seeks host families for 2009
tolerance is goal
of international peace project
(November 2008) Barb Daughertys interest
in the Ulster Project was peaked a few years ago when she saw participants
from Madison, Ind., marching in the annual Madison Regatta Parade. She
soon learned first-hand how monumental the experience can be for any
family that participates in the program. Her daughter, Olivia, was an
Ulster teen for two years, and now her son is hopeful he will get the
chance to participate as well.
Daugherty family, Bedford, Ky., have participated in the
Ulster Project of
Madison for two years.
They hope to get the
chance to participate
The Daughertys and other families who want to be considered
for the 2009 Ulster Project in Madison are invited to the Party
with the Project, at 7 p.m. to 11 p.m. on Saturday, Nov. 15 at
602 W. Main St. All Ulster alumni and prospective host teens and families
will get a chance to mingle, ask questions and fill out applications.
There will be pizza, snacks, drinks and a DJ during the event.
The upcoming 2009 Ulster Project will be the 10th season for Madison.
During the international mission, teens from Northern Ireland, both
Catholics and Protestants, stay with Madison families for three to four
weeks during July. The teens stay with families that have teens of the
same age, gender and religious denomination. All of the teens participate
in a variety of activities that are designed to help promote and develop
friendship and trust. They learn that people with different political
and religious values can coexist in a peaceful and friendly manner.
It is a great experience for all of the teens, said Daugherty.
They make lasting friends, learn how to cooperate and work peacefully
despite differences, and also manage to have lots of fun as well.
With the amount of activities that are scheduled for the teens, Daugherty
said the time flies by.
Olivia, 16, said she didnt participate when she first heard about
the Ulster Project, but then some of her friends did and kept telling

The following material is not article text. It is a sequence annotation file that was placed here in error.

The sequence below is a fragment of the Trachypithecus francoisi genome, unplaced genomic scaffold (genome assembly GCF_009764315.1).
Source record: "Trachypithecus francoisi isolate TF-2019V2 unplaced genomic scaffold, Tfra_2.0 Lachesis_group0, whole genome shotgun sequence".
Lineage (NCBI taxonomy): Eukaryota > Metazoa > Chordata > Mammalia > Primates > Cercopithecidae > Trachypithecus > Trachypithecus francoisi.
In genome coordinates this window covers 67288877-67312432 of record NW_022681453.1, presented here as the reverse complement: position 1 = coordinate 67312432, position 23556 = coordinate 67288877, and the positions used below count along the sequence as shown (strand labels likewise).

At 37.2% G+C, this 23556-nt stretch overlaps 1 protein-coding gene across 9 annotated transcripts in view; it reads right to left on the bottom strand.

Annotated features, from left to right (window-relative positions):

her how much fun they had. I am so glad I ended up doing it,
she said. I would definitely encourage anyone who has the chance
to participate. Her Irish friend from last year was Erin Flanagan,
and they still keep in touch.
Julie Swartz family also participated in the Ulster Project last
year. The Swartz family is Catholic, so their daughter, Samantha, was
paired with Anita Conway, a Catholic teen from Fermanagh County, Ireland.
Anita was a little homesick at first, and it was a little awkward
for maybe a day or so until we all got to know each other, but that
all changed, said Swartz, who is also the publicity chairperson
for the Ulster Project. There was a lot of crying when we had
to say our goodbyes.
left, Irish student Erin Flanagan
poses with a cartoon character at
Kentucky Kingdom with host Olivia
Daugherty of Milton, Ky. The Daughertys
plan to host another student from
Ireland next year.
Swartz said the expense of hosting an Ulster teen is not
much greater than a few restaurant trips for the month.
The Ulster Project holds a variety of fundraisers during the year, including
an auction and dinner in July of each year, to provide the necessary
funding to bring the Irish teens here and for the various activities
the teens do.
The cost is really not even a factor in the decision, said
Swartz. What is more important is the dedication and commitment
to the project for the entire time the Irish teens are here. It has
to be a complete family effort.
While in the past, the Ulster Project usually starts organizing committees
and the host families in January, project leaders want to get an earlier
start this year. We want to make sure we have everything well
planned and in order by the time the teens arrive in July, said
Swartz. We have lots of work to do.
In a ceremony on Oct. 18 to celebrate the peace missions 10-year
anniversary, the establishment of the Mattson Draper Leadership
Award was announced. Sherry Mattson and Richard Draper were instrumental
in bringing the international Ulster Project to Madison.
The award is to be presented in their honor to alumni of the Ulster
Project of Madison for outstanding leadership and dedication to the
mission of the Ulster Project International. The award will assist U.S.
alumni in traveling to Northern Ireland to further the bonds of friendship
For more information, call Chris Schwing,
president of the Ulster Project in Madison, at (812) 599-5313.
Back to November 2008